- Vegans and vegetarians who do not eat dairy or eggs, since vitamin B12 is found only in animal products
- People with problems absorbing nutrients due to Crohn's disease, pancreatic disease, weight loss surgery, or medications
- People who are infected with Helicobacter pylori, an organism in the intestines that can cause an ulcer. H. Pylori damages stomach cells that make intrinsic factor, a substance the body needs to absorb B12
- People with an eating disorder
- People with HIV
- People with diabetes
- The elderly
April 7, 2016
Are You Getting These Nutrients? - Part 11
Vegetarians: Naturally, the whole picture shifts for vegetarian and vegan low-carbers, who are limiting their diets even more. In addition to the nutrients in the previous blogs, watch intake of vitamin B12, choline, niacin, vitamin A, and zinc.
For vitamin B12, I have listed several of the blogs I have written for you to examine.
Vitamin B12, also called cobalamin, is one of eight B vitamins. All B vitamins help the body convert food (carbohydrates) into fuel (glucose), which is used to produce energy. These B vitamins often referred to as B complex vitamins, also help the body use fats and protein. B complex vitamins are needed for healthy skin, hair, eyes, and liver. They also help the nervous system function properly. All B vitamins are water soluble, meaning that the body does not store them.
Vitamin B12 is an especially important vitamin for maintaining healthy nerve cells, and it helps in the production of DNA and RNA, the body's genetic material. Vitamin B12 works closely with vitamin B9, also called folate or folic acid, to help make red blood cells and to help iron work better in the body. Folate and B12 work together to produce S-adenosylmethionine (SAMe), a compound involved in immune function and mood.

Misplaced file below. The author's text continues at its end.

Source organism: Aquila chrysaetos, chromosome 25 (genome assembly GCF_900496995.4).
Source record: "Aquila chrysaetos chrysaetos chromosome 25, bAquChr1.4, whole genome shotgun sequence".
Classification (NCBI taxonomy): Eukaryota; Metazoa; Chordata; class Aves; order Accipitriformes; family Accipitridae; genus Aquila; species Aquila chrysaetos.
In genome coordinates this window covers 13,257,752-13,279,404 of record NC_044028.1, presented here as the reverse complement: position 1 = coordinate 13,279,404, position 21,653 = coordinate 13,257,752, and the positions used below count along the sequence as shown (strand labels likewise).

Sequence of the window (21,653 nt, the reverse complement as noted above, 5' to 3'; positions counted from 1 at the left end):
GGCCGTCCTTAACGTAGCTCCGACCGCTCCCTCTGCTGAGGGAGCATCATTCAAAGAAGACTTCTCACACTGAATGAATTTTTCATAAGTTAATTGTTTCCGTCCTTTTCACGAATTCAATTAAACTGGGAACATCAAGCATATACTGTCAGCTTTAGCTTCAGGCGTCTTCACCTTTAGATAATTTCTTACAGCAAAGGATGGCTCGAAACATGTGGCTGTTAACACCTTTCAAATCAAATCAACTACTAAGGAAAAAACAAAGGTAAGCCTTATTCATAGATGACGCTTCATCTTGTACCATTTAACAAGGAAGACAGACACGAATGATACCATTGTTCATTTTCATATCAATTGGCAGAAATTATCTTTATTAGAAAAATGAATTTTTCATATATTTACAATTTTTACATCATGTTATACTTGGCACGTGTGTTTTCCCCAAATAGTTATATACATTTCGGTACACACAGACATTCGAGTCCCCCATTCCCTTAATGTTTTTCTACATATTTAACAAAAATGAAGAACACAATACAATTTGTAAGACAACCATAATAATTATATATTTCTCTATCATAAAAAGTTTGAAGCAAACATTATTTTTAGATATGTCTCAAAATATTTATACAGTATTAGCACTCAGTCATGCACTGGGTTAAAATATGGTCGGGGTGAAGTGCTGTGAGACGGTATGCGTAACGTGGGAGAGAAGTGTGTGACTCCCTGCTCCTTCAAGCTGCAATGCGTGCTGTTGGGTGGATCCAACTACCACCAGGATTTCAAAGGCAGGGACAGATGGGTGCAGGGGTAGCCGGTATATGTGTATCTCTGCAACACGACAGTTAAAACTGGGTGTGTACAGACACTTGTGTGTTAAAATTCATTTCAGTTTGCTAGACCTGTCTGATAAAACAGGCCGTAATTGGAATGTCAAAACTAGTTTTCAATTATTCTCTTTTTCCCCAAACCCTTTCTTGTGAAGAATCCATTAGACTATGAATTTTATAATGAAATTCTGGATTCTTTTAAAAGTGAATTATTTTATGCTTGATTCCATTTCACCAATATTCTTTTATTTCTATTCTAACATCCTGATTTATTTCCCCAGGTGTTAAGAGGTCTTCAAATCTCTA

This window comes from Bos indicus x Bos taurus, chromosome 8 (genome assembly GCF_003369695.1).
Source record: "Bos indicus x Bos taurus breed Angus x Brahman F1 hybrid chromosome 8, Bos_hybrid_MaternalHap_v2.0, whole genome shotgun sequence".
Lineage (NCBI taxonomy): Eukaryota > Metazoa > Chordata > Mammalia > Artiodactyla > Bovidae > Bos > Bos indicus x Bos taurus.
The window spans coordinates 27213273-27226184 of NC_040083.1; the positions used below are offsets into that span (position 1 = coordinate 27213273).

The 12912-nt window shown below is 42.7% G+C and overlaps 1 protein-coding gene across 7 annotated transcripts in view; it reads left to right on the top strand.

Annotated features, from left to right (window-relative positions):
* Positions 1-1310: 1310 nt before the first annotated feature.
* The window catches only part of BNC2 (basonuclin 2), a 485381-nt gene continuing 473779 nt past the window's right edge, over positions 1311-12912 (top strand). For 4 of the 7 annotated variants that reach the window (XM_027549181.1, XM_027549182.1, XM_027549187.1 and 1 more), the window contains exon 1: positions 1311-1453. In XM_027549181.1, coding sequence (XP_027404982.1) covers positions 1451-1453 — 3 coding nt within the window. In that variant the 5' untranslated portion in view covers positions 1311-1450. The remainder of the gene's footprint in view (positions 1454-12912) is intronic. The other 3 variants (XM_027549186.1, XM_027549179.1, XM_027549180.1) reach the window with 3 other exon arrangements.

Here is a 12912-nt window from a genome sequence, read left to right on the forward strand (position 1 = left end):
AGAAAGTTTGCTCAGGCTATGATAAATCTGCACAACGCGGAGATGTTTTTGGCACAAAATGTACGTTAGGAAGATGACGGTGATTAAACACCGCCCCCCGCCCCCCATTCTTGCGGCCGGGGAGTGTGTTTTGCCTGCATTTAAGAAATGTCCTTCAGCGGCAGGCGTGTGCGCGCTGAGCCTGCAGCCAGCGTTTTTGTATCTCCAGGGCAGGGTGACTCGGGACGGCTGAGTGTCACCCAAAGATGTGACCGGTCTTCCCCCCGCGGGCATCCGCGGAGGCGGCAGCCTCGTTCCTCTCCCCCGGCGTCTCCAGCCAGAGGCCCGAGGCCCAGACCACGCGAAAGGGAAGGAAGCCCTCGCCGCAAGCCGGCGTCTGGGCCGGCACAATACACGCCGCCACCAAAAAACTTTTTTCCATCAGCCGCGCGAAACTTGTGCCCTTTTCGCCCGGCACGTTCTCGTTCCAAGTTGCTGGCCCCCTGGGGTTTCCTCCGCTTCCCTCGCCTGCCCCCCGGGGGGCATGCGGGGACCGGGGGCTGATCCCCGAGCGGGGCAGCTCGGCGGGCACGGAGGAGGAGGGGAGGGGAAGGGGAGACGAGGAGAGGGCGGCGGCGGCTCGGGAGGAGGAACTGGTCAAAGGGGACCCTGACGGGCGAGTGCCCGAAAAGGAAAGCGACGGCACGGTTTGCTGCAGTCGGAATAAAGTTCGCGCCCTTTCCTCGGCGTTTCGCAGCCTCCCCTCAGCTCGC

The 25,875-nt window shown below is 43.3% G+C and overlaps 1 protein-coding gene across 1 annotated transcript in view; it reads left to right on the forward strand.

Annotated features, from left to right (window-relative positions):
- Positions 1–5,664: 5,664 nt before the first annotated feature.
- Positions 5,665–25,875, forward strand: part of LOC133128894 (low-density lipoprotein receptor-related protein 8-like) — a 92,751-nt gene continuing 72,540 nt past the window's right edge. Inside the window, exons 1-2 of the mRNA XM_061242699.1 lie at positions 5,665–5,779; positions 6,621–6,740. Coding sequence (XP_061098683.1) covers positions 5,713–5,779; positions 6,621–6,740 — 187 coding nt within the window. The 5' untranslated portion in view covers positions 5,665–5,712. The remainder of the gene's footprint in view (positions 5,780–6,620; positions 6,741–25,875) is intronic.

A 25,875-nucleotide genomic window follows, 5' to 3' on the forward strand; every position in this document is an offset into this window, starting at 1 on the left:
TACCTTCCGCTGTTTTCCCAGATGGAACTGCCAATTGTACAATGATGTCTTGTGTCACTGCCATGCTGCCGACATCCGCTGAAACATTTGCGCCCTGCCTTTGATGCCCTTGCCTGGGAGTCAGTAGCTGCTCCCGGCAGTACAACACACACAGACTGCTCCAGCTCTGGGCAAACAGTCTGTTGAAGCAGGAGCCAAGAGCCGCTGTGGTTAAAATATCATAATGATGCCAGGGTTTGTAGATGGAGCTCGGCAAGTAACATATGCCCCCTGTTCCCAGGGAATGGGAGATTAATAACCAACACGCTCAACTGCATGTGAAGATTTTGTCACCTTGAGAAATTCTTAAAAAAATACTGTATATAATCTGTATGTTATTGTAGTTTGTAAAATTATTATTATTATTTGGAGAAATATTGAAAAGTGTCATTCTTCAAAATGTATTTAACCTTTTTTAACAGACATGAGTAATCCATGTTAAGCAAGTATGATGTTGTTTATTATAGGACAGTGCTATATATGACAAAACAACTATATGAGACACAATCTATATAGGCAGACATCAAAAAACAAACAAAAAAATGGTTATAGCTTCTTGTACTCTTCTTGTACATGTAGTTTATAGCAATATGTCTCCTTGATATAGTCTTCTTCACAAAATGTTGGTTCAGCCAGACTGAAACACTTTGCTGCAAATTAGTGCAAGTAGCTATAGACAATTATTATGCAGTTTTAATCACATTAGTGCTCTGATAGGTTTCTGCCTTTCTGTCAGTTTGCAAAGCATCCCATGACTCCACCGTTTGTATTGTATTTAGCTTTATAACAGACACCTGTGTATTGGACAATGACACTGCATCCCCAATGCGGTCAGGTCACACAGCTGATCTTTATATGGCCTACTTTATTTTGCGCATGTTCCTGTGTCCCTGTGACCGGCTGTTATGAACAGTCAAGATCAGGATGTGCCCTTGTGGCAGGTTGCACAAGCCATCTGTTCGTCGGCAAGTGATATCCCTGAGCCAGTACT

Vitamins B12, B6, and B9 work together to control blood levels of the amino acid homocysteine. High levels of homocysteine are associated with heart disease. However, researchers are not sure whether homocysteine is a cause of heart disease or just a marker that indicates someone may have heart disease.
It is rare for young people to be deficient in vitamin B12, but it is not uncommon for older people to be mildly deficient. This may be because their diets are not as healthy, or because they have less stomach acid, which the body needs to absorb B12. Low levels of B12 can cause a range of symptoms including – fatigue, shortness of breath, diarrhea, nervousness, numbness, and tingling sensation in the fingers and toes.
Severe deficiency of B12 causes nerve damage.
Others at risk for B12 deficiency include:
Folic acid (vitamin B9), especially when taken in high doses, can mask the symptoms of a vitamin B12 deficiency. The danger is that without symptoms, someone with a vitamin B12 deficiency may not know it, and could run the risk of developing nerve damage. You should talk to your doctor first if you plan to take more than 800 mcg of folic acid, to make sure you do not have a B12 deficiency.
Other good information can be found in this blog of mine: